I recently came across a blog called 100 Days of Real Food. So I curiously investigated it, hoping to discover just what this author’s definition of “real food” was.
(And I have to preface this with saying – I love food. I adore a fine meal. Give me wine and coffee and chocolate any day of the week. In fact, I think a chocolate and peanut butter pairing is one of the sweetest there is. So I was a bit wary that this “real food” thing might be a whole lot of ‘eat-nothing-that-casts-a-shadow-in-the-morning’ kind of hooey).
I was most pleasantly surprised.
The author was concerned about her young kids and what they were eating (like I am) and decided to give her family’s food habits a serious overhaul. When she had trouble finding resources to help her make changes, she came up with her own realistic process – and a blog to support it.
“Realistic” is key here, because let’s face it – if being healthier when you have young children and a busy life involves finding, purchasing and cooking quail eggs with roasted piquillo peppers – it ain’t gunna happen.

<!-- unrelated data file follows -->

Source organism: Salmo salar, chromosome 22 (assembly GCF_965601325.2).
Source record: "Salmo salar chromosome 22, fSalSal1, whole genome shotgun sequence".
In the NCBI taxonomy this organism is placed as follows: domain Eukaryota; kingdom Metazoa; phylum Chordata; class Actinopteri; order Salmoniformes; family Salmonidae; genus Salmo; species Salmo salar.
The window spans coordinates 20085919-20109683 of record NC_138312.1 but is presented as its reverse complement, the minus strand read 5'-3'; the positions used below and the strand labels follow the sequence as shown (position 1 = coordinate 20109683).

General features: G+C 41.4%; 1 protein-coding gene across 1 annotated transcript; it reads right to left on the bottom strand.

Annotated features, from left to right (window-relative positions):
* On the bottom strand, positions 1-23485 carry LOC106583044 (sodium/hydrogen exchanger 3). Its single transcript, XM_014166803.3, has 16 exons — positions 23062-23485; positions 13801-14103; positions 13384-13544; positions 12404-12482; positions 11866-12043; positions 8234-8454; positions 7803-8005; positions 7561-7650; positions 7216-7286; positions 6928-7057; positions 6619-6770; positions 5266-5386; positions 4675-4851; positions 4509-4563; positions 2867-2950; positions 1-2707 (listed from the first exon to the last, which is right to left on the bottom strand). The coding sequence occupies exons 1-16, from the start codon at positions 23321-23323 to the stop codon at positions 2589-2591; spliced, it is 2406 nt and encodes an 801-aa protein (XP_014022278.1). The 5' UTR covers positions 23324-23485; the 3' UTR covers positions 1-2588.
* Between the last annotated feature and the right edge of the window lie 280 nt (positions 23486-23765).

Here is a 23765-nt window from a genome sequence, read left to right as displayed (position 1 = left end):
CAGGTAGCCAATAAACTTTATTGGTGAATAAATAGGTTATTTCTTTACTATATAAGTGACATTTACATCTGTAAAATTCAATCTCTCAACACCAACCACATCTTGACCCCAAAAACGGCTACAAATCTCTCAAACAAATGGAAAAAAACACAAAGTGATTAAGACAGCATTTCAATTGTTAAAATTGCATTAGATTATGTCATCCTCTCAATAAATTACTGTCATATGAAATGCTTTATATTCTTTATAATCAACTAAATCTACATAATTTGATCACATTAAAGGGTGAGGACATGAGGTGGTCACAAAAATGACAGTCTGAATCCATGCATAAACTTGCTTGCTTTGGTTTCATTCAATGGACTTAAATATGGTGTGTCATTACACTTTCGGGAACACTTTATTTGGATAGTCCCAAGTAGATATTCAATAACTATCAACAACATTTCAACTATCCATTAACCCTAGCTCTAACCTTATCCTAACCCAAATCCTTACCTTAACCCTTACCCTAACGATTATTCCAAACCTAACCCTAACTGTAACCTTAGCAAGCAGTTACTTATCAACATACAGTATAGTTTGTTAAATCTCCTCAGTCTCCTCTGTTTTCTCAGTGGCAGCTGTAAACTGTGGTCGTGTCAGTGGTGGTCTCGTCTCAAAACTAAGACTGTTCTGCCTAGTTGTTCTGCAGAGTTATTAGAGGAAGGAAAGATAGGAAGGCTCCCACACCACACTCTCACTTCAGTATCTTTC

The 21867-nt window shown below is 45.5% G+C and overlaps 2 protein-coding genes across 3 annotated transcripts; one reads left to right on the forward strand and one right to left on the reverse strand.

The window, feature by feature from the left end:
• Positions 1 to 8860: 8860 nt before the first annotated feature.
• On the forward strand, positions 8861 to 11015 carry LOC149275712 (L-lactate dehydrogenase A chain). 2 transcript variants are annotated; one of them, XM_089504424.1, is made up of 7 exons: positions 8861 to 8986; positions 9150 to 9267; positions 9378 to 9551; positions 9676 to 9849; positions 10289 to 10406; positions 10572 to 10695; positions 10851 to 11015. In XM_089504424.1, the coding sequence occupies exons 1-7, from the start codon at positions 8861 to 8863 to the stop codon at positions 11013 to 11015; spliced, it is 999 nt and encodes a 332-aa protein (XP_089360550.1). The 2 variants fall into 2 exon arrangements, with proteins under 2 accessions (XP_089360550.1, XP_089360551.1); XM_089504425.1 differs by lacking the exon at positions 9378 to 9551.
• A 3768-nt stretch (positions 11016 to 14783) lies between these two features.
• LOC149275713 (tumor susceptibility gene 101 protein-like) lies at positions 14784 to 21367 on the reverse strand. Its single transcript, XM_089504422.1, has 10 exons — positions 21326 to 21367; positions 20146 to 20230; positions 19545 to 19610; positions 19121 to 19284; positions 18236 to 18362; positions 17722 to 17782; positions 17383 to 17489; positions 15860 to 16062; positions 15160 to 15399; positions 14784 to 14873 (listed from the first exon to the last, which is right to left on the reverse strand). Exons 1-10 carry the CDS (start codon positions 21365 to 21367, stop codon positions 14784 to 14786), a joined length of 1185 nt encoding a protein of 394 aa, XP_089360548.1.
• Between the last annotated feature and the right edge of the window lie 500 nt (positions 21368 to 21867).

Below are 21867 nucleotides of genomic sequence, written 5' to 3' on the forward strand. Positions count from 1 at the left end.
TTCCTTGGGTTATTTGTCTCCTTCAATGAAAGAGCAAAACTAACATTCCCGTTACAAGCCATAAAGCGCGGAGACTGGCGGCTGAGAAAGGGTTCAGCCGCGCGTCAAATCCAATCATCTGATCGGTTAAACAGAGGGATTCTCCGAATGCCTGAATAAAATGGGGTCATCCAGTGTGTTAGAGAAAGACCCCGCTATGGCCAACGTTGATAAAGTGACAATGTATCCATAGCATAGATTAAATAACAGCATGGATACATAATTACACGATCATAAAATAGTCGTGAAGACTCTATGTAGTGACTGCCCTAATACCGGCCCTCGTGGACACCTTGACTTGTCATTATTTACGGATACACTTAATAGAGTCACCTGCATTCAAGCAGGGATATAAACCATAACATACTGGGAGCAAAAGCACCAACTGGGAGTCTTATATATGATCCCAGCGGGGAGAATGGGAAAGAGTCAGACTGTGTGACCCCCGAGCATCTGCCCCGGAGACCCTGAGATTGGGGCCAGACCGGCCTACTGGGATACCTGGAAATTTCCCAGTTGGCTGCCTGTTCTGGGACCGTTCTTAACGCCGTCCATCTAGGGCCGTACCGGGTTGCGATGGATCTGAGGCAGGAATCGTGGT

Anyway, so she pledged to go for 100 days straight without eating any highly processed foods. And she blogged about it along the way.
I haven’t committed to 100 days of zero processed foods just yet. But I have limited our highly processed foods big time. And I have to say – so far, I’m really loving it! Making healthy, “real” food for my kids every day (and for myself) feels really great. I’ve gotten a teensy bit obsessed with my girls’ school lunches. They just look so pretty! In fact, I’ve discovered that real food has a ton of great things about it… From how colourful it is (the bright, beautiful reds of strawberries and fresh tomatoes, the crisp, clean whites of eggs and plain greek yogurt) to how good it all tastes.
I truly and honestly haven’t missed the ol’ PB and chocolate.
(Okay… So I may have missed it a little.)
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